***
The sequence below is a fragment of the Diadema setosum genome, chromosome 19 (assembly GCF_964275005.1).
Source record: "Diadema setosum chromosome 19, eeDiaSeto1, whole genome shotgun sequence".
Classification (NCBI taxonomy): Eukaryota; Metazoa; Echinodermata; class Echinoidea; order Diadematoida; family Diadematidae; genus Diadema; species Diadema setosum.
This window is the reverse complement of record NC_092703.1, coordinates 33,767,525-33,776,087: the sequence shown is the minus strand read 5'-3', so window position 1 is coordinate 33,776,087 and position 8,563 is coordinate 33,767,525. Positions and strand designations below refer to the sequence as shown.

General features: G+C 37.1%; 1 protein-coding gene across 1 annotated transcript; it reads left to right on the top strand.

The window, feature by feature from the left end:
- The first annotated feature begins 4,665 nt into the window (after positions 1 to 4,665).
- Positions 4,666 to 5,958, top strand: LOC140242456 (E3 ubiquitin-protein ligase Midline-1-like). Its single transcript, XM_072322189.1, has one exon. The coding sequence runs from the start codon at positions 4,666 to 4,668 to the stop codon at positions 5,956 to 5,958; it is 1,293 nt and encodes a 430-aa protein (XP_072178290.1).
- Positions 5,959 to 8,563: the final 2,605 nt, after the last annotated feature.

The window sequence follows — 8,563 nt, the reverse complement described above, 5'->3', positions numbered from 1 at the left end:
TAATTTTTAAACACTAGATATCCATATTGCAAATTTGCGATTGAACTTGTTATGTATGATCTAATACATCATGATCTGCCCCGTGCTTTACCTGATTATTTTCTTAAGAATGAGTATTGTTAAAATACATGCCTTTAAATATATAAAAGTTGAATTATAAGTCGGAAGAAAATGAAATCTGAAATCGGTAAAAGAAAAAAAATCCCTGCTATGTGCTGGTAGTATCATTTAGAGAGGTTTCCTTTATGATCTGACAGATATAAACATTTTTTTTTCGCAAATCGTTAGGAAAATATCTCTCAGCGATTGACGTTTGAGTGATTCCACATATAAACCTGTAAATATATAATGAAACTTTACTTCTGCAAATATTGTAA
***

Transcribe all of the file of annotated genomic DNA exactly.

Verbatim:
The sequence below is a fragment of the Diadema setosum genome, chromosome 19 (assembly GCF_964275005.1).
Source record: "Diadema setosum chromosome 19, eeDiaSeto1, whole genome shotgun sequence".
Classification (NCBI taxonomy): Eukaryota; Metazoa; Echinodermata; class Echinoidea; order Diadematoida; family Diadematidae; genus Diadema; species Diadema setosum.
This window is the reverse complement of record NC_092703.1, coordinates 33,767,525-33,776,087: the sequence shown is the minus strand read 5'-3', so window position 1 is coordinate 33,776,087 and position 8,563 is coordinate 33,767,525. Positions and strand designations below refer to the sequence as shown.

General features: G+C 37.1%; 1 protein-coding gene across 1 annotated transcript; it reads left to right on the top strand.

The window, feature by feature from the left end:
- The first annotated feature begins 4,665 nt into the window (after positions 1 to 4,665).
- Positions 4,666 to 5,958, top strand: LOC140242456 (E3 ubiquitin-protein ligase Midline-1-like). Its single transcript, XM_072322189.1, has one exon. The coding sequence runs from the start codon at positions 4,666 to 4,668 to the stop codon at positions 5,956 to 5,958; it is 1,293 nt and encodes a 430-aa protein (XP_072178290.1).
- Positions 5,959 to 8,563: the final 2,605 nt, after the last annotated feature.

The window sequence follows — 8,563 nt, the reverse complement described above, 5'->3', positions numbered from 1 at the left end:
TAATTTTTAAACACTAGATATCCATATTGCAAATTTGCGATTGAACTTGTTATGTATGATCTAATACATCATGATCTGCCCCGTGCTTTACCTGATTATTTTCTTAAGAATGAGTATTGTTAAAATACATGCCTTTAAATATATAAAAGTTGAATTATAAGTCGGAAGAAAATGAAATCTGAAATCGGTAAAAGAAAAAAAATCCCTGCTATGTGCTGGTAGTATCATTTAGAGAGGTTTCCTTTATGATCTGACAGATATAAACATTTTTTTTTCGCAAATCGTTAGGAAAATATCTCTCAGCGATTGACGTTTGAGTGATTCCACATATAAACCTGTAAATATATAATGAAACTTTACTTCTGCAAATATTGTAA